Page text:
The New Zealander, who climbed the world's highest peak in 1953, saying he had done so "because it was there," noted that Mrs Clinton's fame now exceeded his own.

   "In America before, if anybody recognised the name Hillary it was always me, and now they say, "Oh, you must be a lady," he said.

  Sir Edmund was to have joined Mrs. Clinton overnight at the Tiger Tops Jungle Lodge, a rustic hotel in the Royal Chitwan National Park that has played host to guests from Queen Elizabeth II to Goldie Hawn. But mechanical problems delayed his plane from New Zealand and he barely made it in time for the airport handshake today.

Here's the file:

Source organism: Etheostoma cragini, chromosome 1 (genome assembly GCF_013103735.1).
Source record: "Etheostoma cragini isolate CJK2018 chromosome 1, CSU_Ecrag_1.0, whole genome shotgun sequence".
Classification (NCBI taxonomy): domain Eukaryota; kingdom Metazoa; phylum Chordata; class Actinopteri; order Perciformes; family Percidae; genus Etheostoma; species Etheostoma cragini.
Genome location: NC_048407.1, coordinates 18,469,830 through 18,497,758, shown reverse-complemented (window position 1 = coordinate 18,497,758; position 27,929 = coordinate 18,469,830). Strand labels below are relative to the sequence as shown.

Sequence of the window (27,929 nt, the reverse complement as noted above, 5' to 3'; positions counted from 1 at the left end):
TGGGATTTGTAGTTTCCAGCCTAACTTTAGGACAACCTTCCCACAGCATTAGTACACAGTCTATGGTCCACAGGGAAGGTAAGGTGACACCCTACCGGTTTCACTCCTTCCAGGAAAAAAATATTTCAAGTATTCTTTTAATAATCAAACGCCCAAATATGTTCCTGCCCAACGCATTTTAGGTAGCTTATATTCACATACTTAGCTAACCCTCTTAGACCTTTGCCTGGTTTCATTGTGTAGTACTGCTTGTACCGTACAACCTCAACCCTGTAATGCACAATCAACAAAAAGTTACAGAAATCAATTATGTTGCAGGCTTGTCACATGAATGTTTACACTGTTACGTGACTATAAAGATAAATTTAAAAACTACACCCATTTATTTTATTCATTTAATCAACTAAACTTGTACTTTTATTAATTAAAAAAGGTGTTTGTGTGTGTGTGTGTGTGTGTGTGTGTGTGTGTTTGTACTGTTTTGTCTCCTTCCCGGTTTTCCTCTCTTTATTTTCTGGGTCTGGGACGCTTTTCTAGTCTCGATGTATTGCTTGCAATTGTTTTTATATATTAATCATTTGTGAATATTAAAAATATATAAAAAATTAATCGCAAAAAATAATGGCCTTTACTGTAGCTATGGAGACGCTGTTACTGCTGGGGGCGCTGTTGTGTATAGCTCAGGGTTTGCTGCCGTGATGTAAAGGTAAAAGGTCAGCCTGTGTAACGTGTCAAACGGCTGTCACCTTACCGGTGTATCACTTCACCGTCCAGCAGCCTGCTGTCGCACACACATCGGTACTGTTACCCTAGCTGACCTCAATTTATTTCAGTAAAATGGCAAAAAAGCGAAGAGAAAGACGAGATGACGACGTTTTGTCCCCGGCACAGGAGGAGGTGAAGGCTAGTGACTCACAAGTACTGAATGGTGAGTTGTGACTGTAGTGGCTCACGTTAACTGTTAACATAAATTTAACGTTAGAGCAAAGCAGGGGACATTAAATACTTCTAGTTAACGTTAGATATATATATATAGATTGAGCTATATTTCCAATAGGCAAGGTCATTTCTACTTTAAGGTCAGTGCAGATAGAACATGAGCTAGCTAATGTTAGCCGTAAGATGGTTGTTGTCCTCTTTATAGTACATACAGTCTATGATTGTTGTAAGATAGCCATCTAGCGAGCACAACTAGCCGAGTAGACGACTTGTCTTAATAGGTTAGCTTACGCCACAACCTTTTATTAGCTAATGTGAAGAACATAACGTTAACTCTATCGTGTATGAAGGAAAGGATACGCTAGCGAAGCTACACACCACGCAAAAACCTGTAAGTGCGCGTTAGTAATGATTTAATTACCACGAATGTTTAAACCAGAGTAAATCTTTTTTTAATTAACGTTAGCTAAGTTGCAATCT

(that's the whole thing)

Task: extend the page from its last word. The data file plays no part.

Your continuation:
So he missed the sight of Mrs. Clinton and her 15-year-old daughter, Chelsea, ensconced in a padded howdah atop Shamsher Bahadur, a 9-foot, 8 1/2-inch elephant whose name means Brave Tiger, in a sunset search for a tiger in the grass on Saturday. They were trailed by three Secret Service agents -- with sunglasses, wrist walkie-talkies, earphones and all.

   "Fancy meeting you all here," Mrs. Clinton called out to reporters from under a wide-brimmed straw hat as her elephant approached a river bank for a picture-taking session that had been negotiated with her reluctant staff in the plaintive entreaties and blunt demurrers generally reserved for nuclear disarmament talks.

   Informed that the reporters, aboard their own fleet of rolling trunks and giant toenails, had seen three mother-daughter pairs of armor-plated Asian rhinos, Mrs. Clinton quickly brought the topic around to the business of her trip: encouraging the education of girls and women.